As I was wondering what to write about this month, I realized that I have been writing this op-ed for 3 years.
Sometimes it is challenging to find what to write about, and other times, like now, a word grabs me and won’t let go. It is a bit like when a writer starts a story and suddenly the character runs off in a direction that the writer didn’t even know existed.
Apparently now, I am meant to write about passion. For those who have been keeping up with me, you know that I care about eating local food, finding a way to bring peace to the planet, recycling and other ways to save the climate.
I care about children, the arts and finding joy in everyday life. I have written about love and flirting and harassment and courting.
I have been writing about the challenges that we face everyday here in our county, our state, our country and the world. And as we face the coming election year, I worry that the same emotional issues still seem to be focusing our attention.
I hope that we will find a common language to work our way toward understanding how alike we all are and how we each want the same things – family, love and a peaceful life; everyone on the earth – except those who insist on making war as a way to solve what they see as problems.
I wish passionately that each child is born into a family filled with love. I wish that we will find a way to end the wars and the suffering of children dying of hunger all over the planet and also to recognize the need for each woman to have access to what she needs for birth-control and to control the size of her family to fit her resources and ability to provide for her children.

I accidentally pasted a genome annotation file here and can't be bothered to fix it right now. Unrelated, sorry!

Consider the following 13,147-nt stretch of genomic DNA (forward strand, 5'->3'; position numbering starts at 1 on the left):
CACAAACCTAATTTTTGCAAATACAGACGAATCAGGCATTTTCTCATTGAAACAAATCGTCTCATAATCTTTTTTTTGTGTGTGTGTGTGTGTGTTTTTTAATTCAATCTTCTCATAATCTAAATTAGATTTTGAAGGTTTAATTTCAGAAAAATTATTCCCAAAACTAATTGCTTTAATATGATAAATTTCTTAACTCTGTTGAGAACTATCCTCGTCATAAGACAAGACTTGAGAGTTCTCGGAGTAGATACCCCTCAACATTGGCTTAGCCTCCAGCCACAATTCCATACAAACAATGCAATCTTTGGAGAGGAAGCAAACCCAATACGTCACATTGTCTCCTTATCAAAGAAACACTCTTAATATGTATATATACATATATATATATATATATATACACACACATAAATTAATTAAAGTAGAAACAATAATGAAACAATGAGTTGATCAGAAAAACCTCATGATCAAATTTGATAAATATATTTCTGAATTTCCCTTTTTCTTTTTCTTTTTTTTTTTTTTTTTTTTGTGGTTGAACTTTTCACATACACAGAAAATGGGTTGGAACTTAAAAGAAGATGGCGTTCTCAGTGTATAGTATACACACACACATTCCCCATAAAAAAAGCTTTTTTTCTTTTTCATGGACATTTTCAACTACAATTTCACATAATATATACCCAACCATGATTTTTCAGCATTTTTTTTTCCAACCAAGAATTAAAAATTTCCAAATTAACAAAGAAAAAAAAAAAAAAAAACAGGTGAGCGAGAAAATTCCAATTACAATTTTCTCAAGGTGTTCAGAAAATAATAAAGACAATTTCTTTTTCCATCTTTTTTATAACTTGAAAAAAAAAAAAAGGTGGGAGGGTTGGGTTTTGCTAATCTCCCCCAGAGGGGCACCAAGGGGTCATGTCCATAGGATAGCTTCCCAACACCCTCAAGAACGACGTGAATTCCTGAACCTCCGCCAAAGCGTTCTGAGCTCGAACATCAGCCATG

I have recently been reminded of the size of families in the 19th century and how many women had a dozen or so children and how many men, when that wife died, married again and had another family of 8 or 10 children.
One of my own ancestors had 22 children (or rather his wives did). I can’t help but wonder if those women might have been a little happier with a smaller family and a long life to enjoy their grandchildren.
My curiosity about the history of Romney has led me to care passionately about bringing the town back to life. There used to be restaurants and shops and a theater and I hear people talk about how they would come to town and get a milkshake at a drug-store counter and have choices of places to have Sunday dinner.
I have written about the heart of a small town and I wonder how one brings that back. What if there were fun shops and little cafés and all sorts of entertainment every week? In fact, there are an increasing number of arts and music events in the county every month and as more people become involved, more options will happen.
Will you come to town and see what is being created and share in the sense of community?
When I feel very passionate about something, I know that I get carried away. I can start talking very fast and can feel frustrated when others around me don’t get “it.”
I love theater, food, birds, history, laughing and just ... joy. I know that every day can’t be one of bliss, that there are hard times.
But I worry that our fears are blocking our abilities to feel that joy, to see what can be, what we can do and become.
I have met so many wonderful people here in town (and in the county) who are sharing their passions and dreams. And this is a good time to remind ourselves that Thanksgiving Day will be here soon and so I would like to say that I am very (passionately) grateful for all of the joys that I have had along the way in my life and I am looking forward to many more.
I hope that I see you having a joyfully passionate day soon.